In many ways hate IELTS because some candidates don’t really understand it and because of that they don’t get their score and because of that their careers go phut. Bad news. Here I am going to try and give some practical advice with 8 ways to pass IELTS by preparing better.
I should add that all this advice is personal to me and it is about how to study and is not a list of exam tips. There are of course other lists. Here is another with some very good advice. It may be different from my list, but that’s not the point. The point is to think about how you are going to study. If you do that, you have a chance.
My 8 ways to pass IELTS
1. IELTS is a test of English – find a teacher of English
The best way to prepare for IELTS is to learn good general English. This should be obvious, but often candidates forget to do this. They prepare for an exam and they learn strategies and tips believing that that is the best way to pass. It is not. Tips and strategies only work if your English is good enough.
I like people who learn for themselves. In many ways that is the best way to learn. At some stage, however, you need someone to help you with the language. That person does not have to be a native speaker. That person does not even have to be a qualified teacher. Although it is clearly much better if it is, so I suggest you check out the teachers on this site.
2. Learn from your mistakes
This is a basic of language learning. You are going to make mistakes, that isn’t the problem though. The problem is if you keep making mistakes. What you need to do is to correct them – frequently this does not happen as people practise quantity not quality. How can you correct your mistakes?
- find a teacher to tell you where you are going wrong with your language. Make a checklist of your mistakes.
- with your skills, if you do an exercise badly, do it again. This works in speaking, writing, reading and listening. Do the test. Correct it. Look at the answers. See what the correct answer is. Do the test again. It doesn’t matter that it is not exam conditions. You will be learning.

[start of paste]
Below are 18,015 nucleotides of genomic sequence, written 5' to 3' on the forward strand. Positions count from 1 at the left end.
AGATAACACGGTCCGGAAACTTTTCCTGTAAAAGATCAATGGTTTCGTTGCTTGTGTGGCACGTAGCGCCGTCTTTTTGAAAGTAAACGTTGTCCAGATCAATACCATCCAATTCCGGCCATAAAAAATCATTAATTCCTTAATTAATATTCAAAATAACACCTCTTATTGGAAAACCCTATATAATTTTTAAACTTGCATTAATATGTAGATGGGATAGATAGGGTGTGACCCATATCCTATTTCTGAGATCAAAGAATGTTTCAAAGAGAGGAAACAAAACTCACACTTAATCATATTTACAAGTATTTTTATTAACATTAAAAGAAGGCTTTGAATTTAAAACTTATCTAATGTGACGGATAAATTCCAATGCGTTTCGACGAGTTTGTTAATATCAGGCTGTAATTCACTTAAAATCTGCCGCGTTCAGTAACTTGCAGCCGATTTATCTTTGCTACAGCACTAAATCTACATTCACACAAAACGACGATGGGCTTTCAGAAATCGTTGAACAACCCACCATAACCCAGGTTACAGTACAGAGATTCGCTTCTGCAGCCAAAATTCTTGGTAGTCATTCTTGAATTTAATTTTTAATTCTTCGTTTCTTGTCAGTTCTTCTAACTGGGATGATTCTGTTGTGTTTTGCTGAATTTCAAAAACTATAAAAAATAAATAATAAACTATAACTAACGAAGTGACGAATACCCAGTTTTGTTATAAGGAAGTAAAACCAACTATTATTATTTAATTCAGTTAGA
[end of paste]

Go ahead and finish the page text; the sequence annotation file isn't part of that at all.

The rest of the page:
3. The only exam tip you need is to answer the question
The longer I teach IELTS (10 years and counting) the simpler it seems to me. You will find websites and books full of tips and tricks. You will find some tips here too. In truth, in the exam the only tip you need is to read/listen to the question and answer it. You would be surprised how many problems that solves. You should note that this is the exam tip. What you do before the exam may be quite different. See below.
4. Realise that everyone is different – beware of big promises
You will know people who improved their score in one month. They were band 6, then by magic they got band 7. I know this is true because it has happened to some of my students. The danger is that you believe that you too only need a few weeks. You may be lucky, but probably not. Let me explain a little
What has not happened is that their English has improved by a band. Their English was always band 7. What has happened is that they have learnt to read and answer IELTS questions. As I say, IELTS is a simple exam. It only takes a few weeks (or sometimes days) to learn what to do in it.
The problem is that for many/most people the problem is with their English, not the exam. English can take months to put right. A difficulty is that you will find websites and teachers who promise success by just following a few simple tips. Sorry, no. It’s a test of English. Here again, this is where you need a teacher. If the first one says 2 weeks, get a second opinion.